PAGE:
MILLIONS of households are being urged to check if they’re missing out on more than £200 a week in extra cash.
The Department for Work and Pensions (DWP) has told pensioners to check whether they are eligible and missing out on Pension Credit.
It comes as pensioners across the country are facing rising costs and bills.
In a tweet, the DWP said: “If you are over State Pension age and on a low income, it is easy to check whether you are eligible and missing out on #PensionCredit.”
In January, the DWP warned that millions of eligible pensioners are missing out on pension credit.
And the benefit could soon boost pension pots by up to £201.05 a week.
Pension Credit is paid to those who have reached state pension age and are on a low income.
The benefit is intended to top people up so they can afford everyday living costs.
It will increase by 10.1% from April 10 for those on the benefit.
That means from this date, the benefit will rise from £182.60 a week to £201.05. For couples it will go from £278.70 to £306.85.
You can get extra amounts to top up the benefit depending on your circumstances.
The “Savings Credit” part of Pension Credit is going up from April, from £14.48 a week to £15.94.
For couples, it is going up from £16.20 to £17.84.
Even a small award can unlock further support – such as help with housing costs, council tax and heating bills.
And for those over 75, this includes a free TV licence.
Also, if you’re claiming Pension Credit you are also eligible for the new £900 cost of living payment coming in the spring.
Who is eligible for pension credit?
It is available for people who are over the state pension age, and who live in England, Scotland or Wales.
This is currently rising to 66 for both men and women.
It used to be the case that couples, where one person was over state pension age, could claim, but new rules now mean that both people in a couple must be over retirement age to apply.
This means if you’re single and move in with a partner who is younger than the state pension age, you will stop being eligible.
But if you’re already receiving pension credit under the old system it won’t stop unless your circumstances change.
To qualify, you’ll need to have a weekly income of less than £182.60 for single people or £278.70 for couples.
Pension credit will rise to £201.05 in April, and for couples, it’ll go to £306.85.
If your income is lower than this, you should be eligible for the benefit.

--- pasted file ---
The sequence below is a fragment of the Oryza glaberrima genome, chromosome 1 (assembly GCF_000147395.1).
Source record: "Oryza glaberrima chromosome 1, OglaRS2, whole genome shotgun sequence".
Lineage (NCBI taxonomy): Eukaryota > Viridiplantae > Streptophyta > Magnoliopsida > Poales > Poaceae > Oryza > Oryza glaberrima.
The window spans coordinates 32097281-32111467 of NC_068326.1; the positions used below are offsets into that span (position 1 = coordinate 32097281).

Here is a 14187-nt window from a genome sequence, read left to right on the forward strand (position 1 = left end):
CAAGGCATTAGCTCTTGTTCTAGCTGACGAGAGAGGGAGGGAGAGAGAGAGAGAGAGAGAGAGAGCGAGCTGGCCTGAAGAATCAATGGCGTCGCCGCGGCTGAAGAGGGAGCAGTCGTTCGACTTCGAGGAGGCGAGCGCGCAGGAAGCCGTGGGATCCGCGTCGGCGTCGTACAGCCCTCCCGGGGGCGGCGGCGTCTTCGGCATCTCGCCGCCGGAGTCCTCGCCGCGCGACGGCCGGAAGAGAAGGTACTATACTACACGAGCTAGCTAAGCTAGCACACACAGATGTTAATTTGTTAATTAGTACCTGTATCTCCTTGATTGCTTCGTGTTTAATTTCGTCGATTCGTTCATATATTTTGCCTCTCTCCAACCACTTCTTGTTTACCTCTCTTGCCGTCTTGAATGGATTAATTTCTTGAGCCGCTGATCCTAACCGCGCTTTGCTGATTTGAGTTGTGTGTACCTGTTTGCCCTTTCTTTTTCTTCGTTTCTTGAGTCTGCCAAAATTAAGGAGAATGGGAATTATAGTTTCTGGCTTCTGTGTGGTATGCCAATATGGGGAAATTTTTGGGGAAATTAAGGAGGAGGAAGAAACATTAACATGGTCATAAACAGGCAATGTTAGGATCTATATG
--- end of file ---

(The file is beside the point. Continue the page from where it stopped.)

Your income is worked out taking into account various elements including:
- Your state pension
- Any other pensions you have saved, for instance, workplace or private pension savings
- Most social security benefits, for example, carer’s allowance
- Any savings or investments worth over £10,000
- Earnings from a job
The calculation does not include:
- Attendance allowance
- Christmas bonus
- Disability living allowance
- Personal independence payment
- Housing benefit
- Council tax reduction
If your income is too high to get pension credit, you may still get some savings, so it’s worth checking.
How much can you get in pension credit?
There are two parts to the benefit and pensioners can be eligible for one or both parts:
- Guarantee credit – tops up your weekly income to a guaranteed minimum level. This is £182.60 a week if you’re single and £278.70 a week for married couples.
- Savings credit – provides extra money if you’ve saved money towards retirement. You can get an extra £14.48 a week for a single person or £16.20 a week for a married couple.
You may also get additional pension credit if you are disabled, have caring responsibilities or have to pay certain housing costs such as mortgage interest payments.
For instance, you can get either £56.35 a week or £66.85 per week for each child or young person you’re responsible for.
If you are disabled or care for someone who is disabled, you may get more.
For example, if you have a severe disability you could get an extra £69.40 a week or if you care for another adult you could get an extra £38.85 a week.
How do I apply?
You can start your application up to four months before you reach state pension age.
Applications for pension credit can be made on the government website or by ringing the pension credit claim line on 0800 99 1234.
You can get a friend or family member to ring for you, but you’ll need to be with them when they do.
You’ll need the following information about you and your partner if you have one:
- National Insurance number
- Information about any income, savings and investments you have
- Information about your income, savings and investments on the date you want to backdate your application to (usually three months ago or the date you reached state pension age)
If you claim after you reach pension age, you can backdate your claim for up to three months.
How will I be paid?
Your benefits are usually paid into an account, for instance, a bank account.
They’re usually paid every four weeks.
You’ll be asked for your bank, building society or credit union account details when you claim.
But if you have problems opening or managing an account, you might be able to claim a different way.
Do you have a money problem that needs sorting? Get in touch by emailing [email protected]